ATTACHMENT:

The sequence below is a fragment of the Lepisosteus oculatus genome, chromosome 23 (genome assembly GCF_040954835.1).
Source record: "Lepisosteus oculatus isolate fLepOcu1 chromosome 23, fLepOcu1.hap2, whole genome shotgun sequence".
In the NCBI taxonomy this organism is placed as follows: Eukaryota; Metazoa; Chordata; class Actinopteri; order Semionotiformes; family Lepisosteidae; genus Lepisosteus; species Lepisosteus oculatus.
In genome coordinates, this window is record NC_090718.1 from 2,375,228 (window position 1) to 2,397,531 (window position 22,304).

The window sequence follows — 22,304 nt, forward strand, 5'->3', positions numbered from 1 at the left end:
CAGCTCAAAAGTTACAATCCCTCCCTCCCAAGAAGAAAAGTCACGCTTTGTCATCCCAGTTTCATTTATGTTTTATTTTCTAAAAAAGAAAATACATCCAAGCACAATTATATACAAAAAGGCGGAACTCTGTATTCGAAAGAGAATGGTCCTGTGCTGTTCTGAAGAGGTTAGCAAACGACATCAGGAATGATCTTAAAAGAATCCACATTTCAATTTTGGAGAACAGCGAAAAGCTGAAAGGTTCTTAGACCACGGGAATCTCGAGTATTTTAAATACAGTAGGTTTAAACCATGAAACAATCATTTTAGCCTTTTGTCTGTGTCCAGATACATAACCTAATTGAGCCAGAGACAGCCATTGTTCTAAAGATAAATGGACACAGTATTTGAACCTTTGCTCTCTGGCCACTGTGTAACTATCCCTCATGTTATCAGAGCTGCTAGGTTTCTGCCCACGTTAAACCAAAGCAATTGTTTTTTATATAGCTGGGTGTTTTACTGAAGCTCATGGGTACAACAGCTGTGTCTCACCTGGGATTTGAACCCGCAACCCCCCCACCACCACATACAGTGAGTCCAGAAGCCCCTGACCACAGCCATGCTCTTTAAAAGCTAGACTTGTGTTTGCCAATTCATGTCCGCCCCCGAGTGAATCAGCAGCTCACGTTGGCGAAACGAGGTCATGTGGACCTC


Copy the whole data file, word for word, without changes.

The sequence below is a fragment of the Lepisosteus oculatus genome, chromosome 23 (genome assembly GCF_040954835.1).
Source record: "Lepisosteus oculatus isolate fLepOcu1 chromosome 23, fLepOcu1.hap2, whole genome shotgun sequence".
In the NCBI taxonomy this organism is placed as follows: Eukaryota; Metazoa; Chordata; class Actinopteri; order Semionotiformes; family Lepisosteidae; genus Lepisosteus; species Lepisosteus oculatus.
In genome coordinates, this window is record NC_090718.1 from 2,375,228 (window position 1) to 2,397,531 (window position 22,304).

The window sequence follows — 22,304 nt, forward strand, 5'->3', positions numbered from 1 at the left end:
CAGCTCAAAAGTTACAATCCCTCCCTCCCAAGAAGAAAAGTCACGCTTTGTCATCCCAGTTTCATTTATGTTTTATTTTCTAAAAAAGAAAATACATCCAAGCACAATTATATACAAAAAGGCGGAACTCTGTATTCGAAAGAGAATGGTCCTGTGCTGTTCTGAAGAGGTTAGCAAACGACATCAGGAATGATCTTAAAAGAATCCACATTTCAATTTTGGAGAACAGCGAAAAGCTGAAAGGTTCTTAGACCACGGGAATCTCGAGTATTTTAAATACAGTAGGTTTAAACCATGAAACAATCATTTTAGCCTTTTGTCTGTGTCCAGATACATAACCTAATTGAGCCAGAGACAGCCATTGTTCTAAAGATAAATGGACACAGTATTTGAACCTTTGCTCTCTGGCCACTGTGTAACTATCCCTCATGTTATCAGAGCTGCTAGGTTTCTGCCCACGTTAAACCAAAGCAATTGTTTTTTATATAGCTGGGTGTTTTACTGAAGCTCATGGGTACAACAGCTGTGTCTCACCTGGGATTTGAACCCGCAACCCCCCCACCACCACATACAGTGAGTCCAGAAGCCCCTGACCACAGCCATGCTCTTTAAAAGCTAGACTTGTGTTTGCCAATTCATGTCCGCCCCCGAGTGAATCAGCAGCTCACGTTGGCGAAACGAGGTCATGTGGACCTC